Huawei discussing a licensing deal with Microsoft over the use of Android software, and may end up paying the software maker millions in patent royalty fees as it expands worldwide.
Huawei Chief Marketing Officer Victor Xu confirmed discussions are in progress, though he insists his company can defend itself in a patent lawsuit, if discussions should come to that.
“We always respect the intellectual property of key companies,” Xu said. “At the moment we have more than 65,000 patents and we have enough instruments to protect our interests.”
Despite having its own stockpile of patents, Huawei may not have enough power to fight back against Microsoft, which has been targeting Android phone makers worldwide as the Android OS includes more phones.
Microsoft contends the Android OS infringes on patents it owns, and moves to bring lawsuits against companies unless they agree to property license settlements.
Those settlements have cost companies millions. HTC pays Microsoft $5 per Android device. Samsung was able to bargain Microsoft down from its demands for $15 per phone to $10 a phone, under the condition that it comes out with a Windows Phone.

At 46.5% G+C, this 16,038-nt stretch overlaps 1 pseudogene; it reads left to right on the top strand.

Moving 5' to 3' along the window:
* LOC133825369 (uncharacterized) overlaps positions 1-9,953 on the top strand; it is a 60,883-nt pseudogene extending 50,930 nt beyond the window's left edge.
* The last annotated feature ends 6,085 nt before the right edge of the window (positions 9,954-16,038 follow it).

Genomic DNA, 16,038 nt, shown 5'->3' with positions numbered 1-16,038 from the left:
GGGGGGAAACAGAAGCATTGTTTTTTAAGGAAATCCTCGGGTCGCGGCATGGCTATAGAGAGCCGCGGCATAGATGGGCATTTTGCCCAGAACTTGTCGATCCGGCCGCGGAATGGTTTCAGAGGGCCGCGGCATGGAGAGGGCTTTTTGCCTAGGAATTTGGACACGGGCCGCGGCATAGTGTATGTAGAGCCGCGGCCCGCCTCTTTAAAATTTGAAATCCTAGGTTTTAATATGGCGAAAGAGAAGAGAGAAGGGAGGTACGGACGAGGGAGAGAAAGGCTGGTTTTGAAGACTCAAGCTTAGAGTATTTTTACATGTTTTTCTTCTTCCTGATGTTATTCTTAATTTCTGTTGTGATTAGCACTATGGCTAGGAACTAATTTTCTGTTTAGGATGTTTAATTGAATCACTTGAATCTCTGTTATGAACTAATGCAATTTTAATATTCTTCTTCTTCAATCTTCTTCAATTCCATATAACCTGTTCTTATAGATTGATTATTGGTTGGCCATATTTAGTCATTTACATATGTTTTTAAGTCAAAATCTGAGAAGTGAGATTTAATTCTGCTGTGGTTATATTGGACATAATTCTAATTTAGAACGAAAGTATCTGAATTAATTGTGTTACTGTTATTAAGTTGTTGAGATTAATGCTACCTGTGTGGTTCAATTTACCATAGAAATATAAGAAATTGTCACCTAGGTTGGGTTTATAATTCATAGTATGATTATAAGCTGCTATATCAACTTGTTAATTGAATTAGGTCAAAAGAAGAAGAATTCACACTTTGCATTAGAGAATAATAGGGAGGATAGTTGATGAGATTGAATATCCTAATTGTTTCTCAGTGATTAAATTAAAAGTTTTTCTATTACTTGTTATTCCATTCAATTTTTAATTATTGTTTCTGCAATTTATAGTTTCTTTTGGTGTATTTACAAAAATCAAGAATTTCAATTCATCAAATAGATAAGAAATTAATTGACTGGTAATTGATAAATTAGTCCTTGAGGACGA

A licensing deal with Huawei may be lucrative for Microsoft. The Chinese company is not yet well known in the U.S., but it is the world’s second-biggest network and telecom equipment supplier. Its products are used in 140 countries, according to the BBC, and many analysts believe it may soon take over Ericsson, particularly since the Swedish company recently parted ways with Sony.
Huawei is also planning aggressive growth over the next three years. It is expected to expand into the U.S., Japan and India next year, and then worldwide in 2013.
The Chinese company has picked the U.K. as its international launch point and is forecasting rapid growth, which may mean billions for Microsoft if a licensing agreement is made.
“Over the next three years we are aiming to be in the top five smartphone makers, and in the top three in the next five years,” said Xu. “We have established very aggressive targets in the market.”
Huawei is building three design centers to expand its operations. The first will be in London, concentrating on the European market.
The initial lineup includes the Huawei Blaze and Vision smartphones and a seven-inch MediaPad tablet. These Android-powered devices are targeted toward the lower-end market, but the company is betting they’ll reap big profits from them. Any profits may have to be shared with Microsoft, because of their past success on claiming patent infringement against other companies that use the Android OS in their devices.
While Microsoft has been known to threaten Android phone makers with bans if they don’t work out agreements, a product ban would not benefit Microsoft nearly as much as a lucrative licensing agreement, so that threat does not normally go into effect.
Even though Huawei says it can defend itself, facing a lawsuit just as it plans to expand worldwide may hamper its momentum, so Microsoft likely will have yet another licensing partner as use of open-source Android continues to grow.